There is much chatter about Ray’s personal life, probably best not to be ignored as most of it seems germane to his work: that he was bisexual, that he was in a relationship with teenaged Natalie Wood, that he caught his own teenaged son in bed with his second wife Gloria Grahame (not the boy’s mother), prompting their divorce. The sexual tension (and relief of the tension) is palpable in nearly all of his films, and sometimes (as in Rebel) it is of a homosexual nature. There were a LOT of kids in Rebel Without a Cause, and I imagine Ray partied with them, because that was how he rolled. At any rate, the film is what made an icon of James Dean, and it affected American culture (and by extension that of much of the world) enormously as a catalyst for the rock and roll and beat cultures that would morph into the counterculture during the next decade, even as the folk music that he had helped foster in the ’30s and ’40s also made a comeback and played a role.
Thus the ’60s SHOULD have been Ray’s decade. The problem is, he was too fucked up! After 55 Days at Peking, he couldn’t get another Hollywood directing job on account of his drinking, substance abuse, and costly absences. He’d also had a massive heart attack during his last shoot. He spent some time in Communist Yugloslavia, ostensibly to direct a movie of Dylan Thomas’s 1953 Burke and Hare screenplay The Doctor and the Devils, but it seems not to have come to fruition. (In 1985, Mel Brooks of all people produced a revised version of that script, starring Timothy Dalton, Jonathan Pryce and Stephen Rea). In 1968 Ray lost an eye to a bloodclot, causing him to require an eyepatch for the rest of his life. In 1971 he was hired to teach film at SUNY Binghamton (with the assistance of Dennis Hopper, who had appeared in Rebel Without a Cause). While there, he collaborated with his students on an experimental film called We Can’t Go Home Again, which he continued to work in for the rest of his life (much as Orson Welles continued to tinker with several of his own films during his last years).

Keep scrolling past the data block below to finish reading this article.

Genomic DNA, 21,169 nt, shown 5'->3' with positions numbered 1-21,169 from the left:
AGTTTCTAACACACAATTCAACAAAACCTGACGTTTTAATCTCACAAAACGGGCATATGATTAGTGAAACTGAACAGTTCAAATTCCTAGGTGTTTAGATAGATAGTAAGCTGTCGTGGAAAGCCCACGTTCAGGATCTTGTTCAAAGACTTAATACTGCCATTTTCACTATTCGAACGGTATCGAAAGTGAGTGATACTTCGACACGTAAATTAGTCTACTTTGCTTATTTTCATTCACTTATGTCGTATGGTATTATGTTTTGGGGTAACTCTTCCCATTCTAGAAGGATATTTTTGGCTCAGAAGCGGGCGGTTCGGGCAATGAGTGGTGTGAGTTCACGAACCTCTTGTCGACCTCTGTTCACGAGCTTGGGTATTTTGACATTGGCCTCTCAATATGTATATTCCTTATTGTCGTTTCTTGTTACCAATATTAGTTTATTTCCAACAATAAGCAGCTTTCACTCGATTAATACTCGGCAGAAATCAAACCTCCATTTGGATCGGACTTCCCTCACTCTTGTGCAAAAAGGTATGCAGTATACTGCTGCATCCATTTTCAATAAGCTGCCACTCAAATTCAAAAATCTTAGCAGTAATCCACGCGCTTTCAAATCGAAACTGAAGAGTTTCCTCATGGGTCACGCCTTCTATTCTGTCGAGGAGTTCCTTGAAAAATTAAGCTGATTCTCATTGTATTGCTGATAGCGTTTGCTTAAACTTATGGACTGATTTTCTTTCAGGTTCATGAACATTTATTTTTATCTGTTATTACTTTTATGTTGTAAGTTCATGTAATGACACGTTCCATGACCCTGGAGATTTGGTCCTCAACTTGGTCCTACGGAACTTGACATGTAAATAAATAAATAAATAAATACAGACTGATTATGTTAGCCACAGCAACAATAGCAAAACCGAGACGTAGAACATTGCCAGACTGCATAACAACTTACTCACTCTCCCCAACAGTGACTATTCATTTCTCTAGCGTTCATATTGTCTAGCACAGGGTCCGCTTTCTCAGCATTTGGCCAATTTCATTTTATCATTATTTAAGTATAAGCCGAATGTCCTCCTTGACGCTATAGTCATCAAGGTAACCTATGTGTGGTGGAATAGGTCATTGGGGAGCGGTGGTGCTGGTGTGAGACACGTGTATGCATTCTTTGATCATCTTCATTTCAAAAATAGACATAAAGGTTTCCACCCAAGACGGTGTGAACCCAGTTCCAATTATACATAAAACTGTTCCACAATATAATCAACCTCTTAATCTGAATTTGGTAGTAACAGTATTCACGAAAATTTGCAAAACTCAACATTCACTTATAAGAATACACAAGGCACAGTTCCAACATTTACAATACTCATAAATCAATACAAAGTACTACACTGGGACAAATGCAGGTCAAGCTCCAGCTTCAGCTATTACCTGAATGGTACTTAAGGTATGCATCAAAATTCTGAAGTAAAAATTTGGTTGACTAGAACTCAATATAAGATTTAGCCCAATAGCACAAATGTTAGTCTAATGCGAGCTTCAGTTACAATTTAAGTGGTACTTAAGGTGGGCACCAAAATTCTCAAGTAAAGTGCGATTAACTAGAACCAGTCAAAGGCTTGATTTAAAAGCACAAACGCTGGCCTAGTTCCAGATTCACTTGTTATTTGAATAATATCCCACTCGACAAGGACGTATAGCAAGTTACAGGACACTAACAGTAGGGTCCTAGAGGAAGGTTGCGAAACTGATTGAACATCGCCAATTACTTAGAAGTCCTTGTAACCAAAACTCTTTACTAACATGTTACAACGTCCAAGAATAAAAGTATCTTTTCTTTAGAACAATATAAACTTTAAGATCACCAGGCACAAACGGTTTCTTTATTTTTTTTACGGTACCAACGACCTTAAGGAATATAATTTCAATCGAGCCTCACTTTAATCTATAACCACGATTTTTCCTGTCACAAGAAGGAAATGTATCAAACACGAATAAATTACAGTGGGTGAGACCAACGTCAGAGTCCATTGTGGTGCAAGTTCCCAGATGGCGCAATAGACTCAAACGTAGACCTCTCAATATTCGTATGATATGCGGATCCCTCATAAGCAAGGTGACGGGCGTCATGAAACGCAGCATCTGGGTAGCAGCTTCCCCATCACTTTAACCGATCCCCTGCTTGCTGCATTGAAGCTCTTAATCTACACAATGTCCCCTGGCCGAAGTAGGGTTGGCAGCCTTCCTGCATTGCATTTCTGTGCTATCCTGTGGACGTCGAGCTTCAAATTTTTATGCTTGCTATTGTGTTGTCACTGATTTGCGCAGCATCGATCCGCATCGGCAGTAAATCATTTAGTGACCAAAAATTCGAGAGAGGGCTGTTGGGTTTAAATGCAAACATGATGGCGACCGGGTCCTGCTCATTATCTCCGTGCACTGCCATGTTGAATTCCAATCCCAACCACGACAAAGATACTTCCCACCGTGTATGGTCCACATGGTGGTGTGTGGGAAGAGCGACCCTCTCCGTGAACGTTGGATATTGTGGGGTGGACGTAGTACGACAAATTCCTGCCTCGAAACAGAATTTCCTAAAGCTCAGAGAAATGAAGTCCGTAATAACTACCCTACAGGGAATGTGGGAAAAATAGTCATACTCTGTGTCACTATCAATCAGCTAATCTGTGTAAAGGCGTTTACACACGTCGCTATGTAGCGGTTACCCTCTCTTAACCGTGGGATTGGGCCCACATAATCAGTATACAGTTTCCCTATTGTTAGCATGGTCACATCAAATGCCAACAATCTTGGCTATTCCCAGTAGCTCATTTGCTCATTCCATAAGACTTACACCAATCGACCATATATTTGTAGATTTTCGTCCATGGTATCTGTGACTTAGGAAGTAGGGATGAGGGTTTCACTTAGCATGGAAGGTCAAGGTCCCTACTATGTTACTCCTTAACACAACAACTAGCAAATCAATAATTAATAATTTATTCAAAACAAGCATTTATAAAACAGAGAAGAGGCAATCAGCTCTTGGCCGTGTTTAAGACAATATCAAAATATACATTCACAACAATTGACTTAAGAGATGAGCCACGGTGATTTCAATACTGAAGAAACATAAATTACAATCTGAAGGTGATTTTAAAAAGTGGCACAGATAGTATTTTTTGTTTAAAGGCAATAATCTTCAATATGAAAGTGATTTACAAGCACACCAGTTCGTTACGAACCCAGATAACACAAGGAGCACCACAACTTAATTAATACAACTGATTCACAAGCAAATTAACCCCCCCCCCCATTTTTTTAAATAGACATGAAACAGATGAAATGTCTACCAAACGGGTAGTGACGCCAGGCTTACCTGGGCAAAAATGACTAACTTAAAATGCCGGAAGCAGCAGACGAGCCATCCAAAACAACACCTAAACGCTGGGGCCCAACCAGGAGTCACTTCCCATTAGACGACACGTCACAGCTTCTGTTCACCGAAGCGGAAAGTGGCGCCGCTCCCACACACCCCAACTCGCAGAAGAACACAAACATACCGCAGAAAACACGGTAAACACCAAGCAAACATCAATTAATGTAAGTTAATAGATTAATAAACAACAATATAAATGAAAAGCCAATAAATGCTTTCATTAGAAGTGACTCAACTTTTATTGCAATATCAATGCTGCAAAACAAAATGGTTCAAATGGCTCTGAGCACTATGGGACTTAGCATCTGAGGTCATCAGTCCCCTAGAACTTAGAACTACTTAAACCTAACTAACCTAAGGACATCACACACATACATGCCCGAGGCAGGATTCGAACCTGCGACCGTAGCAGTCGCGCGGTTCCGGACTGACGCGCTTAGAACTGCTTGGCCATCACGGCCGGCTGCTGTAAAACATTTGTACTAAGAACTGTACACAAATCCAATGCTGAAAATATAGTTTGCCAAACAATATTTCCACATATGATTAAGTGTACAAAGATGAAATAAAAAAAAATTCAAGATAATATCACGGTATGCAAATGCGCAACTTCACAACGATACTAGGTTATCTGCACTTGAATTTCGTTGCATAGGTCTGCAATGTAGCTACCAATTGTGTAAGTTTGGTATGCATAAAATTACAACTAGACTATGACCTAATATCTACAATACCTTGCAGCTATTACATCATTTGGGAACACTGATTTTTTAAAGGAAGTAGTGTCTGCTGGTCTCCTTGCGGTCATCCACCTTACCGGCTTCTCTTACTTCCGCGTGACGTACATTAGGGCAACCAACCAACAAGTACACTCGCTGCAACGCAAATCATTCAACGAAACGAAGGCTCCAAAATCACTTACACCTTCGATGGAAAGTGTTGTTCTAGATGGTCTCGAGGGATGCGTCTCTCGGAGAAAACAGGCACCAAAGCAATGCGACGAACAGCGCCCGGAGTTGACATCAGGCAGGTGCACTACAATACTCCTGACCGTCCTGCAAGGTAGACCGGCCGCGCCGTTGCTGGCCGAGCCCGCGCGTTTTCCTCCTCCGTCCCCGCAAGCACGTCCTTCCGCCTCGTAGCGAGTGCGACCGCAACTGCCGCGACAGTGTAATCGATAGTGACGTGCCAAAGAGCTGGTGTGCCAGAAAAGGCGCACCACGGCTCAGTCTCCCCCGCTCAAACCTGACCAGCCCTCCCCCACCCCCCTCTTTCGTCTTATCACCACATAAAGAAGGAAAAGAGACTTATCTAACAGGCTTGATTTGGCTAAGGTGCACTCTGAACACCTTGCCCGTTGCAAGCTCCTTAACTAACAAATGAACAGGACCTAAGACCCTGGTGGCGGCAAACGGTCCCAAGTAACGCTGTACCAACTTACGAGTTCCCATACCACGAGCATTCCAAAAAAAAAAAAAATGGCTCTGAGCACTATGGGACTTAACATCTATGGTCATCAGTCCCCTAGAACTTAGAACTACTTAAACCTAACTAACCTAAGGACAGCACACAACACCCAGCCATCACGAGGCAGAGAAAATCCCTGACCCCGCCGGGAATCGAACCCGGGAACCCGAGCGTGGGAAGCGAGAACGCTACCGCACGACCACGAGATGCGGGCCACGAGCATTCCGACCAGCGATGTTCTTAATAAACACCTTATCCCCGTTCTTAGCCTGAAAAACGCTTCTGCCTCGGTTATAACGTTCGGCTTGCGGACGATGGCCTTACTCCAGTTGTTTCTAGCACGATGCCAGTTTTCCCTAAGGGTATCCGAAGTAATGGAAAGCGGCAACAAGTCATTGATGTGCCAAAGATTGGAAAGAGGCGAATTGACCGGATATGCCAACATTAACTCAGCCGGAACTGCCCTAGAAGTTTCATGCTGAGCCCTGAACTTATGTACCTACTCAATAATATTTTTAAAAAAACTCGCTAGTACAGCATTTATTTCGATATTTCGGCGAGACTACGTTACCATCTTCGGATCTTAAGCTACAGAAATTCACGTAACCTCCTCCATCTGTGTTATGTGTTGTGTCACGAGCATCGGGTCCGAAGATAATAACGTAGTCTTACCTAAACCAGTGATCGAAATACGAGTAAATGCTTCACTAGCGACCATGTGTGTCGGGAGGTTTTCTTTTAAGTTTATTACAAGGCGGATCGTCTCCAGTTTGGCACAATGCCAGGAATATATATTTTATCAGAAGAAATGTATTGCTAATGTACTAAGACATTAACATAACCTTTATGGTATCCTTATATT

In 1973, his SUNY supervisors let him go, but he did continue to have one major disciple, apprentice and official assistant: Jim Jarmusch. I often think of the relationship of Jarmusch to Ray to be not unlike that of Samuel Beckett to James Joyce. One great artist serves under another (who happens to have an eye patch) and then emerges to achieve equal and distinct eminence on his own. Also with Ray in his last years was Wim Wenders, who cast him in The American Friend (1977, an adaptation of Ripley’s Game by Patricia Highsmith). The pair co-directed Lightning Over Water in 1979. He also has a supporting role in Milos Forman’s movie version of Hair (1979) — countercultural to the end!
Lung cancer took Nicholas Ray in 1979. (Smoking is rebellious).